Sure we do! We still have to do a home visit. This will add more time to the process as we locate a partner in that area to help us.
Q: Do you hold dogs?
No, sorry. It clogs up foster space and disallows us to continue to save more lives.
Even if I pay for it to be boarded until I can take it?
No, sorry again. We truly believe these dogs have been through enough and shouldn't be shoved into a kennel until you can come meet the dog.
Q: Help! We lost our Planned Pethood dog!
First contact us immediately by e-mail at firstname.lastname@example.org. There are many times where many of our volunteers drop everything and help you search for your dog.
The first key in getting your dog back safely is by having a dog license AND current ID tag on the dog.
Place posters with a picture of your dog EVERYWHERE in immediate area it was lost in and high traffic places like grocery stores, banks. Many locally owned businesses are willing to help you! We have found this is the best way to get your dog back.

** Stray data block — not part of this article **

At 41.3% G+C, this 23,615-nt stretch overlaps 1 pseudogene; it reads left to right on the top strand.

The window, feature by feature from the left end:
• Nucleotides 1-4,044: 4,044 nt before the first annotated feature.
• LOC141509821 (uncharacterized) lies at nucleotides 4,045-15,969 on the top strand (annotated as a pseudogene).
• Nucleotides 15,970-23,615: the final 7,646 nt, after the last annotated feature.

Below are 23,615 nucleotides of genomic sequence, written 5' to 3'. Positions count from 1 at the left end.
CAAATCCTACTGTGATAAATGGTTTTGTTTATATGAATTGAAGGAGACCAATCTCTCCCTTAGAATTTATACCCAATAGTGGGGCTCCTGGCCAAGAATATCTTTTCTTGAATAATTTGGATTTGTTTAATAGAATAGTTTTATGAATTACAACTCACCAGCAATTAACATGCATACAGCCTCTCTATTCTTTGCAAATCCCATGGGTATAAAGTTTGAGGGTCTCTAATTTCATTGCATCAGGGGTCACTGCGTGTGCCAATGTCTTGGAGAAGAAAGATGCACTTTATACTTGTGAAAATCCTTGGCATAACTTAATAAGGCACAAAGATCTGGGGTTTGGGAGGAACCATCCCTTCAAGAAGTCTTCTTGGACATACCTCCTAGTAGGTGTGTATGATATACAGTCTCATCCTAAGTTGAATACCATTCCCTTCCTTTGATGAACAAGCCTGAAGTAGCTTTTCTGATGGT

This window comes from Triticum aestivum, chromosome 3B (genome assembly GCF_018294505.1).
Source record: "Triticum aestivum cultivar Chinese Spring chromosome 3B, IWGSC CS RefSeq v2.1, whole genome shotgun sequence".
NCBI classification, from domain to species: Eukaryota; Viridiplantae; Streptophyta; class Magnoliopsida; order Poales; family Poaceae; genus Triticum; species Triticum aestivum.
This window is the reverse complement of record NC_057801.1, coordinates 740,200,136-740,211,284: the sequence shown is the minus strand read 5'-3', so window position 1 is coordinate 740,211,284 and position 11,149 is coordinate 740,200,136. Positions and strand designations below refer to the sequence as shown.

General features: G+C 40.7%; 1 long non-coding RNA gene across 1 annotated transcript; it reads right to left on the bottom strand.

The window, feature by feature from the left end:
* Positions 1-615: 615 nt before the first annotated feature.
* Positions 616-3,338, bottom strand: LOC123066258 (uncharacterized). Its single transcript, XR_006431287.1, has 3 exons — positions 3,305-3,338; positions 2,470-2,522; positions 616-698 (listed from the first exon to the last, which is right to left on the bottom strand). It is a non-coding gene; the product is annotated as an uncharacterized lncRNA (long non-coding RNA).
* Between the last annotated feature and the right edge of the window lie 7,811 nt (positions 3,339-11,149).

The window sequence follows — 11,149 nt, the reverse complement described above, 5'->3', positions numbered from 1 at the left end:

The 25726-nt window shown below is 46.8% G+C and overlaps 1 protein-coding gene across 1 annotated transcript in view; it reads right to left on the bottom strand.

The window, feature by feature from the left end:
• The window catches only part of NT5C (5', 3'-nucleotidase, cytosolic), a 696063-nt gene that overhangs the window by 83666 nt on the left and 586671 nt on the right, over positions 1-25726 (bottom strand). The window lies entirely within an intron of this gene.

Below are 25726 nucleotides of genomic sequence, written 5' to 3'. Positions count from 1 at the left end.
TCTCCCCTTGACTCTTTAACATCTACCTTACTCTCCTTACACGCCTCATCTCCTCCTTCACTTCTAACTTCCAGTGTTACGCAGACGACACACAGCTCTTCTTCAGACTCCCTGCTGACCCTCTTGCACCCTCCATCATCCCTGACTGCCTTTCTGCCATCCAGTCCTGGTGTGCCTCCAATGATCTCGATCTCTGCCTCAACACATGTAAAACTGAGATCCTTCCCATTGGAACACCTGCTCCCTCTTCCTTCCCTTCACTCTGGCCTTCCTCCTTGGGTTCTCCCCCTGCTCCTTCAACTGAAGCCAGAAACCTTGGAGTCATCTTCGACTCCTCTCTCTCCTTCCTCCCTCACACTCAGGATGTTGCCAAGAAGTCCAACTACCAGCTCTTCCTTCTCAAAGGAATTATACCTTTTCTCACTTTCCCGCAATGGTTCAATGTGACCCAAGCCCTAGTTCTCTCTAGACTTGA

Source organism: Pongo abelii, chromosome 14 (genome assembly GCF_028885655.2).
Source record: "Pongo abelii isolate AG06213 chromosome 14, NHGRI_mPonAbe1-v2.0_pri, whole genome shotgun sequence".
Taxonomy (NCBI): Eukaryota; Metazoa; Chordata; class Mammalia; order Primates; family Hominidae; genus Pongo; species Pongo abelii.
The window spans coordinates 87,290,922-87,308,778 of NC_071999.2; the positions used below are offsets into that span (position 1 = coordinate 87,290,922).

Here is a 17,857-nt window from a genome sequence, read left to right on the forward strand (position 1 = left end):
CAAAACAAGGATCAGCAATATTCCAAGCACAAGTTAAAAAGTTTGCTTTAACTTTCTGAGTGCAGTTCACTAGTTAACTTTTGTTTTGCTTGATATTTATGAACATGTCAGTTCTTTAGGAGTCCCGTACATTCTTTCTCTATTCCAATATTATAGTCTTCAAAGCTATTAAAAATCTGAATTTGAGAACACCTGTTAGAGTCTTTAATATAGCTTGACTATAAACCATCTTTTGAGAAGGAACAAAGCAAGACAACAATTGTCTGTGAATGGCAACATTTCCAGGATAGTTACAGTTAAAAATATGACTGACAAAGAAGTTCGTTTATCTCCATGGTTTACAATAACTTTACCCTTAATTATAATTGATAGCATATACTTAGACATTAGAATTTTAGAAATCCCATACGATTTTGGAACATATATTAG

Send us a picture and information, we'll post it on our website.
Call the Toledo Blade classified department at 419-724-2424 and/or your local newspaper and place a LOST DOG ad immediately--don't wait! Offering a reward helps!
Call the Toledo Humane Society and report your dog missing in case someone tries to turn in the dog there. Call your local dog warden. Go to the dog wardens daily and search for your dog. Give the dog warden and the Humane Society a poster too.
Toledo Area Humane Society can be reached at 419-891-0705. The Lucas County Dog Warden can be reached at 419-213-2800.